The Sun-cycle ushers spring-time into the world above the equator, and the ancients regarded this as the re-incarnation season of the year.

When the beautiful Goddess saw all this wonderful work of hers, she said: “Hereafter, every year I will have one day called Easter, after me. That day, all shall celebrate the awakening of Life from its winter sleep.

“Then shall all people be joyous and glad and give each other eggs as gifts, for the Egg shall be my symbol. So it is fitting, for all Life is first within the egg.”

Ö

Pysanka

Similar Goddesses were known in ancient cultures around the Mediterranean, and were celebrated in the springtime: Aphrodite from Cyprus, Astarte, from Phoenicia, Demeter, from Mycenae, Hathor from Egypt, Ishtar from Assyria, and Kali, from India.

Perhaps some of the most impressive egg designs of Easter are known as Pysanka. These Ukrainian treasures (examples here) are hollowed-out eggs decorated with traditional Ukrainian folk designs.

Continue reading

Sweet and Wild

sparrow61

What is it about our encounters with nature that thrills us so? Those tidbits of bliss, egoless moments, swept up in mysterious and profound wild.

On an unusually warm day in autumn, Amish organic farmer David Kline came upon a woodchuck napping by a tree. “Taking my walking stick,” he says, “I reached out and gently scratched its back. Instead of waking, as I expected it to, the woodchuck arched its back in appreciation; its movements seemed to say: ‘Ah, that feels good.’”

Biodynamic farmers often note a response in wildlife on their farms after applying biodynamic preparations that, in a sense, feed and nourish the forces of nature and earth.

In working with biodynamic and other healing methods for trees in my yard, the response from nature always astounds me: a fox greeting me as I walked out my back door and bald eagles flying overhead, singing, after I had treated one particular tree.

I live in an area surrounded by woods, so these encounters are more “natural” given the setting. But I had one encounter years ago with a bird at the Mall of America in Minnesota that I will never forget.

I had just finished shopping and was walking down the steps of a parking ramp when I noticed a sparrow flying into a Plexiglas wall trying to get out. I tried to catch it in my shopping bag, to no avail. I said a little prayer to Saint Francis.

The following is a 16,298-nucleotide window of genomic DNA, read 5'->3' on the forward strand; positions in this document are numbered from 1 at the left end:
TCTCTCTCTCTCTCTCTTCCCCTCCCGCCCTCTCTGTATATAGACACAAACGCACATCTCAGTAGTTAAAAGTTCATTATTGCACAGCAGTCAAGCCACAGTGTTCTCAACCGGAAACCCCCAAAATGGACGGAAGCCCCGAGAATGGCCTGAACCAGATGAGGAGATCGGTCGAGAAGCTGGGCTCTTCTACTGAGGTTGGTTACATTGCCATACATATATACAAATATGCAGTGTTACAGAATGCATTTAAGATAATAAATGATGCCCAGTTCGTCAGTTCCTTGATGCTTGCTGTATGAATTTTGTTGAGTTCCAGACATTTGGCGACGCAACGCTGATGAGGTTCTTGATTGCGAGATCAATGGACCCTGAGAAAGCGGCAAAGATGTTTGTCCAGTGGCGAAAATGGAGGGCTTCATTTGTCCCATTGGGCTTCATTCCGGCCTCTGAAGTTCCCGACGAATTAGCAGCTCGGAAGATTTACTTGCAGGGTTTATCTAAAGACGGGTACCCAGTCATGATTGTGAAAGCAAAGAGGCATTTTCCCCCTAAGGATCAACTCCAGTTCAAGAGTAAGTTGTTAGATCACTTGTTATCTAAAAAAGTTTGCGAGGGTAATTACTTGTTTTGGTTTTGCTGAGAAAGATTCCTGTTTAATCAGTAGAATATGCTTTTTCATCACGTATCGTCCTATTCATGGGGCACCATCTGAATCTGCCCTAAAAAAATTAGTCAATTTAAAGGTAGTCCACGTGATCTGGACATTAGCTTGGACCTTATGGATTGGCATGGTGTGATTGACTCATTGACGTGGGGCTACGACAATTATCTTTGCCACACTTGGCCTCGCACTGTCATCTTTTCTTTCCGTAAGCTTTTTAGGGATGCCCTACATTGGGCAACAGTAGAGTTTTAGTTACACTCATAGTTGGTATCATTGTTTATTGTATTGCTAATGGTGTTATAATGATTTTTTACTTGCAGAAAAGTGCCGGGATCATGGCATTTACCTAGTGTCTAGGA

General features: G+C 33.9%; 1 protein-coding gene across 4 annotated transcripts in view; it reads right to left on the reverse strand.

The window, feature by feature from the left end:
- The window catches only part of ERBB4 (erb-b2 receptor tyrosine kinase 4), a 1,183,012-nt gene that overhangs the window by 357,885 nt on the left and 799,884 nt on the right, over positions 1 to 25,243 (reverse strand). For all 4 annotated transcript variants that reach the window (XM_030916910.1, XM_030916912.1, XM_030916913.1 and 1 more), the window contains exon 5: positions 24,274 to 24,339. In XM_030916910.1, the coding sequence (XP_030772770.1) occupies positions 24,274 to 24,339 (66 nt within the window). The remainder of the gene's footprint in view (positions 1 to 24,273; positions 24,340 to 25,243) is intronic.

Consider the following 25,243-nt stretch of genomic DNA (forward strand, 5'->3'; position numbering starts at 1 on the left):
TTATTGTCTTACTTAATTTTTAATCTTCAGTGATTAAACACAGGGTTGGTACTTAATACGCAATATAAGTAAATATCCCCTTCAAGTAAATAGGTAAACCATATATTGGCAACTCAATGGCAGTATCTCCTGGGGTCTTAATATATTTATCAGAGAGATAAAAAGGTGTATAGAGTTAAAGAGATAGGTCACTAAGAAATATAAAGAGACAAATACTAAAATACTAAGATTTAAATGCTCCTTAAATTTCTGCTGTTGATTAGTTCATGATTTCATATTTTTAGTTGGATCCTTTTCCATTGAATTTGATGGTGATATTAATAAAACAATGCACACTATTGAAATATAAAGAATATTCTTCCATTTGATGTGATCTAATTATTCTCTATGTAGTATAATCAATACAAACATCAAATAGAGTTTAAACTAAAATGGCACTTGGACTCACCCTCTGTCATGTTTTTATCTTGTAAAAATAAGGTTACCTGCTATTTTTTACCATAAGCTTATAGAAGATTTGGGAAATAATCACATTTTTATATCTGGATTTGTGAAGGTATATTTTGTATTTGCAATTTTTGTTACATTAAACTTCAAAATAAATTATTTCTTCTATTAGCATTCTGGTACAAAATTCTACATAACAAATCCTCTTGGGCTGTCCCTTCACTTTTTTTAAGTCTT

Then I looked at the bird and said, “Look, you’re not going to get out of here without my help, so you’re going to have to cooperate.” The bird then jumped on the top of my shopping bag, which I was holding out to it, and we proceeded down another flight of steps.

Once we got to the entrance, I said to the sparrow, “Now you can go.” It flew happily away. A guy by the entrance watching the whole thing said, “Boy, are you lucky.”

A few weeks ago, I came home after a medical procedure, feeling pretty somber. It was night, and I heard a sound outside the back door so I flipped on the lights. There, just a few yards away, three baby raccoons were climbing around a tree.

After a few moments, they came down continuing to snack on birdseed I had dropped on the patio. They were incredibly cute. Then one came up my steps and looked at me through the screen door, as if to ask, “Are you okay?”

Sweet and wild.

"Are you okay?"

"Are you okay?"

© Kara LeBeau 2008. All rights reserved for text and above photo.

“Thou hast to become as one with Nature’s Soul-Thought. At one with it thou art invincible. All Nature thrills with joyous awe and feels subdued; the silver star now twinkles out the news to the night-blossoms, the streamlet to the pebbles ripples out the tale; dark ocean-waves will roar it to the rocks surf-bound, scent-laden breezes sing it to the vales, and stately pines mysteriously whisper: “A Master has arisen, a MASTER OF THE DAY.”

-The Voice of the Silence